What’s it Churchill said about democracy, ‘democracy is the worst form of government except for all the others.’.. or something to that affect.

  2. You don’t have to go far to see these ghost estates, Castleconnell, Croom, Fedamore and other places.
    Most of these are timber framed, or even worse the so called aeroboard houses.
    Most of these aeroboard houses were put by one builder and now he can’t give them away.
    The thing is that most of these houses wouldn’t pass the standard needed for local authority houses.
    It never ceased to amaze me that people were paying out huge sums of money for houses, and it never crossed their minds to hire an engineer (for the price of a flat screen TV) to check it out as it was been built.

    The corners that were cut, the bad workmanship, poor materials, despite all the money been handed over.

    In the last 15years I have worked mostly on private sector houses, and I can tell you that only one builder that I worked for in that time, had any pride or genuine interest in doing a good job.

  3. Well the simple answer to why should the taxpayer do such a thing, is they shouldn’t. But that question assumes choice in the matter.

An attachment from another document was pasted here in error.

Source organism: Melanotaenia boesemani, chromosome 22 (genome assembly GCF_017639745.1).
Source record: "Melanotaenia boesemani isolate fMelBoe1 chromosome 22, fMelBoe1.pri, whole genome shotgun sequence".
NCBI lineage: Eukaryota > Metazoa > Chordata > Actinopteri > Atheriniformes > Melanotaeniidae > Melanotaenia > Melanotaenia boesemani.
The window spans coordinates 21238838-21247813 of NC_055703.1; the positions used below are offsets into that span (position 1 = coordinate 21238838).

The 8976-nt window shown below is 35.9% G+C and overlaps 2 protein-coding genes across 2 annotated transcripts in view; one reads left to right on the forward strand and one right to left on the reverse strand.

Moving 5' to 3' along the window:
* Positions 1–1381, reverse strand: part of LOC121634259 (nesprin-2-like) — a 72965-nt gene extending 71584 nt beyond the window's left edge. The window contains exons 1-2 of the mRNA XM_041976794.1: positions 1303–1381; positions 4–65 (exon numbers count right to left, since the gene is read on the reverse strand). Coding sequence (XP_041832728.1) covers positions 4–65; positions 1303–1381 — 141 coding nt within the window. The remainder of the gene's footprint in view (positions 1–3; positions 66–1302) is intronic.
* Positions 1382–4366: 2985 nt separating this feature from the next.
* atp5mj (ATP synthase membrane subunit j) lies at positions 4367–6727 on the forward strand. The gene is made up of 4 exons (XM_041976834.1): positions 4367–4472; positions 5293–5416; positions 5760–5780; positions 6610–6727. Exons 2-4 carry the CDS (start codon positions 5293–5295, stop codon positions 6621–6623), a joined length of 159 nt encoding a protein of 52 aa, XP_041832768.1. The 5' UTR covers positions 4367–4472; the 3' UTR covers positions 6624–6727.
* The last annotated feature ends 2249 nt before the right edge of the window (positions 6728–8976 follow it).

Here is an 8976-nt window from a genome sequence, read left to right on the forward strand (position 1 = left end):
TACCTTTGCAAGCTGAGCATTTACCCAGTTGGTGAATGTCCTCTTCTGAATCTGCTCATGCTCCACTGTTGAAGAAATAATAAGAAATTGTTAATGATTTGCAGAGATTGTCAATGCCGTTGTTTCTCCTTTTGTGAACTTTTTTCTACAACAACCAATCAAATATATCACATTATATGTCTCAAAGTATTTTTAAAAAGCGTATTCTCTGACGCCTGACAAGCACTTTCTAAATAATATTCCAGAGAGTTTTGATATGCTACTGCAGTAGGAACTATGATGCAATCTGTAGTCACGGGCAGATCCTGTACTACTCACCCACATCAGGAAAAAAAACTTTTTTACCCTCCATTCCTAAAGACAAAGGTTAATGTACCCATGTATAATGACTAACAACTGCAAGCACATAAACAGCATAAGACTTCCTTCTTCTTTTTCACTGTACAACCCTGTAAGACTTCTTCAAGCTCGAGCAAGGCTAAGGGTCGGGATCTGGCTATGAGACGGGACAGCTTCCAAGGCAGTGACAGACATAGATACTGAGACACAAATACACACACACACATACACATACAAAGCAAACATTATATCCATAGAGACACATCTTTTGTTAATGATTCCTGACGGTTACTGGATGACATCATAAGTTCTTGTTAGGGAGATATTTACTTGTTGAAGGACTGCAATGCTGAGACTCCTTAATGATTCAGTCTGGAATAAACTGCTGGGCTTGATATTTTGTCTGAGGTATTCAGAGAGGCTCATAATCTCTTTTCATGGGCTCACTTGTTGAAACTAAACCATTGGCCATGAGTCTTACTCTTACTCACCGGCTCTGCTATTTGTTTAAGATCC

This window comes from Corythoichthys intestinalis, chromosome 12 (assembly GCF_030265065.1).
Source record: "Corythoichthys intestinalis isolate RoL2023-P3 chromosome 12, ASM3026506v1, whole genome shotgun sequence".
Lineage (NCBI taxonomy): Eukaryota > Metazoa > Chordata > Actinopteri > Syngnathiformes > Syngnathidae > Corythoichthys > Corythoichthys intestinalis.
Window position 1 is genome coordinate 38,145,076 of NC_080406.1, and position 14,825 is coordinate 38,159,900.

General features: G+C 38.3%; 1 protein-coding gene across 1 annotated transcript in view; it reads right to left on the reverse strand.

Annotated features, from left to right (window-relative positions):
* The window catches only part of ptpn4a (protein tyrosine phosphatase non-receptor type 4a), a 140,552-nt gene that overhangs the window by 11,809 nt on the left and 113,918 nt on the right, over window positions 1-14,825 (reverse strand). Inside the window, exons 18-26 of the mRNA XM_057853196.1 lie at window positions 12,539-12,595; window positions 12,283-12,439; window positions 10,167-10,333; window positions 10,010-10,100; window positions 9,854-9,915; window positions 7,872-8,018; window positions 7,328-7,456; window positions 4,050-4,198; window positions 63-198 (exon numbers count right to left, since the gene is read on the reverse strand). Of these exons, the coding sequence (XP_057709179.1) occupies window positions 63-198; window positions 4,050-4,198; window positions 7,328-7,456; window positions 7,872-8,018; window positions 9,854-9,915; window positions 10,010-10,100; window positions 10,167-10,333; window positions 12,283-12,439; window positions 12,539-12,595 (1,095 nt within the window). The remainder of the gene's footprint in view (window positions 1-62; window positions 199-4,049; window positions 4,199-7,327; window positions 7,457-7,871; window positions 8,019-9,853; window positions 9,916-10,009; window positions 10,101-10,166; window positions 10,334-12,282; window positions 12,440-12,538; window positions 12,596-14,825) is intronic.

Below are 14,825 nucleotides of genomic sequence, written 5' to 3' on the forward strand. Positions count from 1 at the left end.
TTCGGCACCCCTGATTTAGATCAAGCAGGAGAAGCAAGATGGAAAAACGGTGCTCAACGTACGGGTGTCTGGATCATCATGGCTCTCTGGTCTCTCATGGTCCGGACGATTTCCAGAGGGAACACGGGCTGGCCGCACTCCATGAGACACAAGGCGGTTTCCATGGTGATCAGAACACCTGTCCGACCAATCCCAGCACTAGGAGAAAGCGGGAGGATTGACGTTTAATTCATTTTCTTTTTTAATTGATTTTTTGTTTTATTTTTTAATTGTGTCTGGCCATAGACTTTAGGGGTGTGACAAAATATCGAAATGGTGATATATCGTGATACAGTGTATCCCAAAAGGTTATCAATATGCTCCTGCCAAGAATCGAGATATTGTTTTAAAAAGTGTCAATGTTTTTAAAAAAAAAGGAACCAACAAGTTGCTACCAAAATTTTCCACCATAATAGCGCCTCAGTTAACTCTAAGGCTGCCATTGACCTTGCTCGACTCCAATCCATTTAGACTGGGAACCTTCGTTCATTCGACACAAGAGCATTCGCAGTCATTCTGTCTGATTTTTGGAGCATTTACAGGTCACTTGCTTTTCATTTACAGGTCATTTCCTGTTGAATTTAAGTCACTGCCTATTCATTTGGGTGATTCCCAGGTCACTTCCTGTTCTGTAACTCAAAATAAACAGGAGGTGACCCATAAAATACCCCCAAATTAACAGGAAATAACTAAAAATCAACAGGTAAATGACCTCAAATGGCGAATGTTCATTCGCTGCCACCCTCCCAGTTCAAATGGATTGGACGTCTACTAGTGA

4. Is there actually anything any of us can do about the national scam that is going on? Seriously, I will be the first cunt there with a pitchfork and a flaming bale of hay on it. As I said in earlier posts, I am embarrassed to be Irish, not because of other corrupt fuckbags, but because we seem to be powerless to do anything about it. I lived in France before and there is no fucking way they would tolerate this deception, they still have the revolutionary mindset in their psyche and celebrete it with passion every July. Maybe we should take a leaf or two

  5. Well, see, there’s the thing. We like to pretend we had a revolution, when in fact all we had was a transfer of power to a different bunch of crooks.

  6. Seriously Bock, I am open to suggestions as to how we will tackle this, has anybody got any ideas to stop this crippling death grip? (which is the correct translation for mortgage”

  7. It is true that timber frame houses will deteriorate beyong repair quickly and evan concret block houses with Polyurethane insulation in walls will suffer as that insulation is not supposed to be saturated.
    I often wonder what damage is being caused to the large projects such as the Parkway and behind the Post Office. The re-inforcing steel and other corrodable elements are exposed to the weather and rusting away. There must come a point where the rust and deterioration has gone too far.

    Strictly speaking the owners of these sites could be fined under the derelict sites act as they have left these sites in an ugly state.

  8. NAMA is the Haiti of financial institutions practising voodoo economics with a cast of zombie banks

  9. @FME

    I like to think there are other forms of democracy where this kind of folly and waste aren’t permitted to occur, because building would be regulated for the common good. That would require democratic control over the economy, though.

    But I doubt we get there in an evolutionary path from the current faux-democracy under which we suffer.